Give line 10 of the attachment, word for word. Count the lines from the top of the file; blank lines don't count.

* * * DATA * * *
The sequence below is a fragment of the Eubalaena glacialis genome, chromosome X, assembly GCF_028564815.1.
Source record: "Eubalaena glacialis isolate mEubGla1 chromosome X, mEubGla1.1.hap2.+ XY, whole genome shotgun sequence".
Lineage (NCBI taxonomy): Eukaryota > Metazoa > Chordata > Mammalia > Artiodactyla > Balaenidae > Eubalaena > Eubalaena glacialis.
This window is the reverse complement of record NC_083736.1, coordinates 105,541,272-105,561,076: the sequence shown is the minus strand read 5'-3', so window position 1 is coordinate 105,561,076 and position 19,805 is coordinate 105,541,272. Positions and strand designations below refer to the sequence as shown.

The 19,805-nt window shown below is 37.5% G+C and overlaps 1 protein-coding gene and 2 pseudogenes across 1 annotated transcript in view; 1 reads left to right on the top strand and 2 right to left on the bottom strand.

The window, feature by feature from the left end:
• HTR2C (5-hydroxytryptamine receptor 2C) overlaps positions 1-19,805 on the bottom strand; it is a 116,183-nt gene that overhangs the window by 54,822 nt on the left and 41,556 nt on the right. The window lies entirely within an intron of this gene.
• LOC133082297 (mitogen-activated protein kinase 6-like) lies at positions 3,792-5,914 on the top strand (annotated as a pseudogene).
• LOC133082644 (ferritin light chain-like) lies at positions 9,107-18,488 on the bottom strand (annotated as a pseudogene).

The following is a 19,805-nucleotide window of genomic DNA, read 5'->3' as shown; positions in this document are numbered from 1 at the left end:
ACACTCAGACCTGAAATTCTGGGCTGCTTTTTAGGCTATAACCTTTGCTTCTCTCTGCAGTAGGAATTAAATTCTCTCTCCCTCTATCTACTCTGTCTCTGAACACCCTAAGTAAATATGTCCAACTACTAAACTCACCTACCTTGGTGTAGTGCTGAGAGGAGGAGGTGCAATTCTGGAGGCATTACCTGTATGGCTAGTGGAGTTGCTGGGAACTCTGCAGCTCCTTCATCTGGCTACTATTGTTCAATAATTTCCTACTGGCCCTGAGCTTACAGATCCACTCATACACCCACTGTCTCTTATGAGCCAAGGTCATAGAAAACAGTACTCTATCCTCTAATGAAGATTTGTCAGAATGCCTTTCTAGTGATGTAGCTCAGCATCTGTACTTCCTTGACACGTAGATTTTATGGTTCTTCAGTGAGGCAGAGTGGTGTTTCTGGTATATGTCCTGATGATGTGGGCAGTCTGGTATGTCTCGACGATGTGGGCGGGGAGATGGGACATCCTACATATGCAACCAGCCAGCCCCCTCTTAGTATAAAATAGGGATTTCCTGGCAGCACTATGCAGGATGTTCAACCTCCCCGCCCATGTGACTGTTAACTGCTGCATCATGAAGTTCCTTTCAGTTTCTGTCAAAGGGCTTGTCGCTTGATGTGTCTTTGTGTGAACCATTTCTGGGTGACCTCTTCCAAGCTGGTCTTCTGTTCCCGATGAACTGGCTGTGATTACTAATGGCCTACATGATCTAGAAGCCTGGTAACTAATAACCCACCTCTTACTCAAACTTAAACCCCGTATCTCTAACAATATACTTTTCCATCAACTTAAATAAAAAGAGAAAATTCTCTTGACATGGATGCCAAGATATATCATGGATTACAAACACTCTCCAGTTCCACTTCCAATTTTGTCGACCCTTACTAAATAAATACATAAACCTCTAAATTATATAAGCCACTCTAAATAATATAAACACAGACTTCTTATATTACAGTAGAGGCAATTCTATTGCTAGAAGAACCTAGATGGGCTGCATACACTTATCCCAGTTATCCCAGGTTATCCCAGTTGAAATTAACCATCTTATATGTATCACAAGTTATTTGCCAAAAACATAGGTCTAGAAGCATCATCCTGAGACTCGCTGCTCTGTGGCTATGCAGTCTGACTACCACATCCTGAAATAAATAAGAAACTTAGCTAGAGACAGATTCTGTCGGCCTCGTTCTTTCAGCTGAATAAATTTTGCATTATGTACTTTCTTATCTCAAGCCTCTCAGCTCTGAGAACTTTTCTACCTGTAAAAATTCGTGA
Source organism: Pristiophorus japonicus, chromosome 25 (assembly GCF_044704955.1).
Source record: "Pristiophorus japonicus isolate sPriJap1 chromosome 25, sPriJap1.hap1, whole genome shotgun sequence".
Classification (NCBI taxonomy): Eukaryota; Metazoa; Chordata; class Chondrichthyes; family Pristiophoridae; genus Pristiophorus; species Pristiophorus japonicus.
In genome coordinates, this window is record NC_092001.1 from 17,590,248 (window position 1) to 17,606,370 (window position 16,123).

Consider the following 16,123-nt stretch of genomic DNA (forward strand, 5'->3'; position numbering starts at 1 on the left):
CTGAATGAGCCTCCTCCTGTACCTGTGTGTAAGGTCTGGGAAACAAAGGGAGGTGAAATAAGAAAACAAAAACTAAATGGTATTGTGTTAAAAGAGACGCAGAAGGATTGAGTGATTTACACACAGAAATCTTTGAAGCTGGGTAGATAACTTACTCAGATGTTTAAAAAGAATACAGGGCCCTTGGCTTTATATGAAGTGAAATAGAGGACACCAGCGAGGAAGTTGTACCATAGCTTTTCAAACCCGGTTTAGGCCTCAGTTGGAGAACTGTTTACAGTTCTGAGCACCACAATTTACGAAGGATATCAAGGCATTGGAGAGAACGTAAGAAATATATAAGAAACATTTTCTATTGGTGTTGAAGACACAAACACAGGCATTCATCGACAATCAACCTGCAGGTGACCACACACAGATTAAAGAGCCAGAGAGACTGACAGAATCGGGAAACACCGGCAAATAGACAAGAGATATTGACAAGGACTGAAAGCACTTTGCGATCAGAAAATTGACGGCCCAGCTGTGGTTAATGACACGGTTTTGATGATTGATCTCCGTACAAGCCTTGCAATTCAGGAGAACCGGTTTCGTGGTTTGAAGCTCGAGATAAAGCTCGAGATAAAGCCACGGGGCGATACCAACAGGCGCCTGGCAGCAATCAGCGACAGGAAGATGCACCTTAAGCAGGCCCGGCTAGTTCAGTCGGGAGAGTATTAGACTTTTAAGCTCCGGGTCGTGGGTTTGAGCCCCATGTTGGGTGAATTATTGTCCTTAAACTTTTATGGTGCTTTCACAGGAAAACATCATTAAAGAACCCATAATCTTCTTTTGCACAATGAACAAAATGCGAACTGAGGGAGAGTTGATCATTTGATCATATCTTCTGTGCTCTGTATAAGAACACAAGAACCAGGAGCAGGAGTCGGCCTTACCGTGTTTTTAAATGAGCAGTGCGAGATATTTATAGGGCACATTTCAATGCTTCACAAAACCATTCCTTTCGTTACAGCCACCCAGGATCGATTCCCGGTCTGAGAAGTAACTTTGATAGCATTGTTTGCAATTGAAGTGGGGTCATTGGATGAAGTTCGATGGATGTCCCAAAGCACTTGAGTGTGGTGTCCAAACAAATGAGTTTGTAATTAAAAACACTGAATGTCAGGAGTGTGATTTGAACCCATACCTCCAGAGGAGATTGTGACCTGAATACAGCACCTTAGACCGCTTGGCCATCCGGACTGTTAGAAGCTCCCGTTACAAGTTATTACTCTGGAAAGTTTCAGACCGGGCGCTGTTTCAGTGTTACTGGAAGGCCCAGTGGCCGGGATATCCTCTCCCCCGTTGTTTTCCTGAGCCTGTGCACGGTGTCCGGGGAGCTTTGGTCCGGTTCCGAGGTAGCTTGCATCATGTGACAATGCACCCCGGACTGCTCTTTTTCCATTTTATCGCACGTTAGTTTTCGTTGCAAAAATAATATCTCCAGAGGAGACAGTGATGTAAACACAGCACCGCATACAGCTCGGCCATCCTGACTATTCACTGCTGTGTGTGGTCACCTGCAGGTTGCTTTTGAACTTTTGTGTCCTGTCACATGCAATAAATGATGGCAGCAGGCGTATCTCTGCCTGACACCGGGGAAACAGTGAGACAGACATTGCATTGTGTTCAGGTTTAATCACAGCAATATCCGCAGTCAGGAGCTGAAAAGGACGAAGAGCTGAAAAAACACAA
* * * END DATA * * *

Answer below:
The following is a 19,805-nucleotide window of genomic DNA, read 5'->3' as shown; positions in this document are numbered from 1 at the left end: